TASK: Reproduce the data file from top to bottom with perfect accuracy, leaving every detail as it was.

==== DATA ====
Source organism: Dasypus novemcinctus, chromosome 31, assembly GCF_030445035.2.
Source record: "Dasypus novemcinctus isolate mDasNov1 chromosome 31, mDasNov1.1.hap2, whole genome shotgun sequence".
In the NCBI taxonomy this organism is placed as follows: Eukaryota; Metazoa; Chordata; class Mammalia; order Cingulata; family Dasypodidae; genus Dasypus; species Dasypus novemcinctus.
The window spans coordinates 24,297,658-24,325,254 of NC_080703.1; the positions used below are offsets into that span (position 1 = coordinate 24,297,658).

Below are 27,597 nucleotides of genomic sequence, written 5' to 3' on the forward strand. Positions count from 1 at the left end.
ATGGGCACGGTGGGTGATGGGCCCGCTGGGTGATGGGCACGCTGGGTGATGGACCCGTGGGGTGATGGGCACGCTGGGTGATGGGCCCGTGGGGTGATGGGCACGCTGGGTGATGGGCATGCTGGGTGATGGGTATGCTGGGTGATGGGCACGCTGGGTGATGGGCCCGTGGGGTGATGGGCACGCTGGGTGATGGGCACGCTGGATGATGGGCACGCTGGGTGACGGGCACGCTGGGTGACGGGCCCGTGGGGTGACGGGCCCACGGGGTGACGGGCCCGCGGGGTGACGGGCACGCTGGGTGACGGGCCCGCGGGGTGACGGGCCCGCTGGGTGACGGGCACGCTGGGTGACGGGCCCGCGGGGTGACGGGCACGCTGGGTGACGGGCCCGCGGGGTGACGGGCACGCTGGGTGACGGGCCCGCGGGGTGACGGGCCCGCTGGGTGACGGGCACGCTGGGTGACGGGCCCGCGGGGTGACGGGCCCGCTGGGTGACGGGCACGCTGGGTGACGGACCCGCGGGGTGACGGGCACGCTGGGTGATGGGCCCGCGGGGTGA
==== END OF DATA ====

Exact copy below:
Source organism: Dasypus novemcinctus, chromosome 31, assembly GCF_030445035.2.
Source record: "Dasypus novemcinctus isolate mDasNov1 chromosome 31, mDasNov1.1.hap2, whole genome shotgun sequence".
In the NCBI taxonomy this organism is placed as follows: Eukaryota; Metazoa; Chordata; class Mammalia; order Cingulata; family Dasypodidae; genus Dasypus; species Dasypus novemcinctus.
The window spans coordinates 24,297,658-24,325,254 of NC_080703.1; the positions used below are offsets into that span (position 1 = coordinate 24,297,658).

Below are 27,597 nucleotides of genomic sequence, written 5' to 3' on the forward strand. Positions count from 1 at the left end.
ATGGGCACGGTGGGTGATGGGCCCGCTGGGTGATGGGCACGCTGGGTGATGGACCCGTGGGGTGATGGGCACGCTGGGTGATGGGCCCGTGGGGTGATGGGCACGCTGGGTGATGGGCATGCTGGGTGATGGGTATGCTGGGTGATGGGCACGCTGGGTGATGGGCCCGTGGGGTGATGGGCACGCTGGGTGATGGGCACGCTGGATGATGGGCACGCTGGGTGACGGGCACGCTGGGTGACGGGCCCGTGGGGTGACGGGCCCACGGGGTGACGGGCCCGCGGGGTGACGGGCACGCTGGGTGACGGGCCCGCGGGGTGACGGGCCCGCTGGGTGACGGGCACGCTGGGTGACGGGCCCGCGGGGTGACGGGCACGCTGGGTGACGGGCCCGCGGGGTGACGGGCACGCTGGGTGACGGGCCCGCGGGGTGACGGGCCCGCTGGGTGACGGGCACGCTGGGTGACGGGCCCGCGGGGTGACGGGCCCGCTGGGTGACGGGCACGCTGGGTGACGGACCCGCGGGGTGACGGGCACGCTGGGTGATGGGCCCGCGGGGTGA